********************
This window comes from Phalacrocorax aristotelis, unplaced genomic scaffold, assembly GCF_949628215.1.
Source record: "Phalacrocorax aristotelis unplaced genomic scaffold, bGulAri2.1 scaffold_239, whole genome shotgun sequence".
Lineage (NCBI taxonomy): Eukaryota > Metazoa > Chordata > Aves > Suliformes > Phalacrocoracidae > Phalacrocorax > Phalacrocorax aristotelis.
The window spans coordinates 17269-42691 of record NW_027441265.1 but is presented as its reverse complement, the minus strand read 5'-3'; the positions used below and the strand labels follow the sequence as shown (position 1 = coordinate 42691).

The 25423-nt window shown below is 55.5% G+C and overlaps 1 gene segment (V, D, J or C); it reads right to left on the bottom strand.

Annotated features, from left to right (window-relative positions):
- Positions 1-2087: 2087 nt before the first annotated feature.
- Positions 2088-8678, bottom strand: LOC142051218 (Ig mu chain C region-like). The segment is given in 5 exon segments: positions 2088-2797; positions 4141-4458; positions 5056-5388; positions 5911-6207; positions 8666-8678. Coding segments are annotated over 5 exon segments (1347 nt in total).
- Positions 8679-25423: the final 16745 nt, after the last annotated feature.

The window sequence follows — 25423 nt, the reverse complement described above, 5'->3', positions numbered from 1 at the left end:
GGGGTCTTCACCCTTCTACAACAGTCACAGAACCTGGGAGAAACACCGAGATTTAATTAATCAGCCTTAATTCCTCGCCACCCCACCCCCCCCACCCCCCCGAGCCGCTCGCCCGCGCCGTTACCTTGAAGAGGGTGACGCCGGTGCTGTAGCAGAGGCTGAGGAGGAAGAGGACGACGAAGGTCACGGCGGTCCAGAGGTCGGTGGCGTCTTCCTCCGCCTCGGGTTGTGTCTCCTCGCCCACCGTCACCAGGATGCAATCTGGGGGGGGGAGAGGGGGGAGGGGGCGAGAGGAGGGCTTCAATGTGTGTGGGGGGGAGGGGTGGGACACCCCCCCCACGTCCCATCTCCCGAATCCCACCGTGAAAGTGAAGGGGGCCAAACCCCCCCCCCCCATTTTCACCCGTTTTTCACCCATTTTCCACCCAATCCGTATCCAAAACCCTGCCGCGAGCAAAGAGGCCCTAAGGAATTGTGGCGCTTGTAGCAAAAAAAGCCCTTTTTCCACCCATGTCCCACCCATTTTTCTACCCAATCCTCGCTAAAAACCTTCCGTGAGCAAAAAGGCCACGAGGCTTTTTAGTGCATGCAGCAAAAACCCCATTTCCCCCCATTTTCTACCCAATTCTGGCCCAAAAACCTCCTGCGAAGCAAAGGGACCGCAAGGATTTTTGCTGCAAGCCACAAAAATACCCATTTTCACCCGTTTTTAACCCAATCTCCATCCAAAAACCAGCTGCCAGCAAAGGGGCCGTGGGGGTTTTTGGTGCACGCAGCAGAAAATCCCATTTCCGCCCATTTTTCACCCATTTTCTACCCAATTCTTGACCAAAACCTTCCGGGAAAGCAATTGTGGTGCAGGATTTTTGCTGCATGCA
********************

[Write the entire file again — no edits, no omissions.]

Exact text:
This window comes from Phalacrocorax aristotelis, unplaced genomic scaffold, assembly GCF_949628215.1.
Source record: "Phalacrocorax aristotelis unplaced genomic scaffold, bGulAri2.1 scaffold_239, whole genome shotgun sequence".
Lineage (NCBI taxonomy): Eukaryota > Metazoa > Chordata > Aves > Suliformes > Phalacrocoracidae > Phalacrocorax > Phalacrocorax aristotelis.
The window spans coordinates 17269-42691 of record NW_027441265.1 but is presented as its reverse complement, the minus strand read 5'-3'; the positions used below and the strand labels follow the sequence as shown (position 1 = coordinate 42691).

The 25423-nt window shown below is 55.5% G+C and overlaps 1 gene segment (V, D, J or C); it reads right to left on the bottom strand.

Annotated features, from left to right (window-relative positions):
- Positions 1-2087: 2087 nt before the first annotated feature.
- Positions 2088-8678, bottom strand: LOC142051218 (Ig mu chain C region-like). The segment is given in 5 exon segments: positions 2088-2797; positions 4141-4458; positions 5056-5388; positions 5911-6207; positions 8666-8678. Coding segments are annotated over 5 exon segments (1347 nt in total).
- Positions 8679-25423: the final 16745 nt, after the last annotated feature.

The window sequence follows — 25423 nt, the reverse complement described above, 5'->3', positions numbered from 1 at the left end:
GGGGTCTTCACCCTTCTACAACAGTCACAGAACCTGGGAGAAACACCGAGATTTAATTAATCAGCCTTAATTCCTCGCCACCCCACCCCCCCCACCCCCCCGAGCCGCTCGCCCGCGCCGTTACCTTGAAGAGGGTGACGCCGGTGCTGTAGCAGAGGCTGAGGAGGAAGAGGACGACGAAGGTCACGGCGGTCCAGAGGTCGGTGGCGTCTTCCTCCGCCTCGGGTTGTGTCTCCTCGCCCACCGTCACCAGGATGCAATCTGGGGGGGGGAGAGGGGGGAGGGGGCGAGAGGAGGGCTTCAATGTGTGTGGGGGGGAGGGGTGGGACACCCCCCCCACGTCCCATCTCCCGAATCCCACCGTGAAAGTGAAGGGGGCCAAACCCCCCCCCCCCATTTTCACCCGTTTTTCACCCATTTTCCACCCAATCCGTATCCAAAACCCTGCCGCGAGCAAAGAGGCCCTAAGGAATTGTGGCGCTTGTAGCAAAAAAAGCCCTTTTTCCACCCATGTCCCACCCATTTTTCTACCCAATCCTCGCTAAAAACCTTCCGTGAGCAAAAAGGCCACGAGGCTTTTTAGTGCATGCAGCAAAAACCCCATTTCCCCCCATTTTCTACCCAATTCTGGCCCAAAAACCTCCTGCGAAGCAAAGGGACCGCAAGGATTTTTGCTGCAAGCCACAAAAATACCCATTTTCACCCGTTTTTAACCCAATCTCCATCCAAAAACCAGCTGCCAGCAAAGGGGCCGTGGGGGTTTTTGGTGCACGCAGCAGAAAATCCCATTTCCGCCCATTTTTCACCCATTTTCTACCCAATTCTTGACCAAAACCTTCCGGGAAAGCAATTGTGGTGCAGGATTTTTGCTGCATGCA